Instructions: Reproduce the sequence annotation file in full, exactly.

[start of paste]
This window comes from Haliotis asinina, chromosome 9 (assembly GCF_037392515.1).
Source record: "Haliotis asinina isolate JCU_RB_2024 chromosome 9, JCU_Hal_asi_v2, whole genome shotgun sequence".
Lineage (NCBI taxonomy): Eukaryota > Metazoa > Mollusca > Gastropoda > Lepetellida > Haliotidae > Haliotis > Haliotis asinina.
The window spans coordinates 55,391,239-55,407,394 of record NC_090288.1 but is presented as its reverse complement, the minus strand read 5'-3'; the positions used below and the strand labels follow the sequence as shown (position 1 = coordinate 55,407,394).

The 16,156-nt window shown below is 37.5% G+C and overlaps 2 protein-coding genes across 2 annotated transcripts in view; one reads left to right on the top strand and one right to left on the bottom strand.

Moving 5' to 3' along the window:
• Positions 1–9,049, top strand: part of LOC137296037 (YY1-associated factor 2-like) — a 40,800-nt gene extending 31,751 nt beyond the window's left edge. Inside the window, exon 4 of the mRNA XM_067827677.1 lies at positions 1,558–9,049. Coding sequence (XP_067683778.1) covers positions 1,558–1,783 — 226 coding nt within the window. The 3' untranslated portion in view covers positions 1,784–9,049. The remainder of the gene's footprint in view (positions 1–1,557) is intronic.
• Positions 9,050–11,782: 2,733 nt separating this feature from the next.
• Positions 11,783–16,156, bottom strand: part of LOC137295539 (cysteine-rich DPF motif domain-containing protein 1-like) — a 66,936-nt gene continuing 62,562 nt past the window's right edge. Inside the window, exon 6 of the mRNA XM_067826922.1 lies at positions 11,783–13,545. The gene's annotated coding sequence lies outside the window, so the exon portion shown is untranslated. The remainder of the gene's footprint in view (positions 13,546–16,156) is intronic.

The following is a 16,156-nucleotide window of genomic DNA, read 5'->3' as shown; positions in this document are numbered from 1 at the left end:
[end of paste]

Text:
This window comes from Haliotis asinina, chromosome 9 (assembly GCF_037392515.1).
Source record: "Haliotis asinina isolate JCU_RB_2024 chromosome 9, JCU_Hal_asi_v2, whole genome shotgun sequence".
Lineage (NCBI taxonomy): Eukaryota > Metazoa > Mollusca > Gastropoda > Lepetellida > Haliotidae > Haliotis > Haliotis asinina.
The window spans coordinates 55,391,239-55,407,394 of record NC_090288.1 but is presented as its reverse complement, the minus strand read 5'-3'; the positions used below and the strand labels follow the sequence as shown (position 1 = coordinate 55,407,394).

The 16,156-nt window shown below is 37.5% G+C and overlaps 2 protein-coding genes across 2 annotated transcripts in view; one reads left to right on the top strand and one right to left on the bottom strand.

Moving 5' to 3' along the window:
• Positions 1–9,049, top strand: part of LOC137296037 (YY1-associated factor 2-like) — a 40,800-nt gene extending 31,751 nt beyond the window's left edge. Inside the window, exon 4 of the mRNA XM_067827677.1 lies at positions 1,558–9,049. Coding sequence (XP_067683778.1) covers positions 1,558–1,783 — 226 coding nt within the window. The 3' untranslated portion in view covers positions 1,784–9,049. The remainder of the gene's footprint in view (positions 1–1,557) is intronic.
• Positions 9,050–11,782: 2,733 nt separating this feature from the next.
• Positions 11,783–16,156, bottom strand: part of LOC137295539 (cysteine-rich DPF motif domain-containing protein 1-like) — a 66,936-nt gene continuing 62,562 nt past the window's right edge. Inside the window, exon 6 of the mRNA XM_067826922.1 lies at positions 11,783–13,545. The gene's annotated coding sequence lies outside the window, so the exon portion shown is untranslated. The remainder of the gene's footprint in view (positions 13,546–16,156) is intronic.

The following is a 16,156-nucleotide window of genomic DNA, read 5'->3' as shown; positions in this document are numbered from 1 at the left end: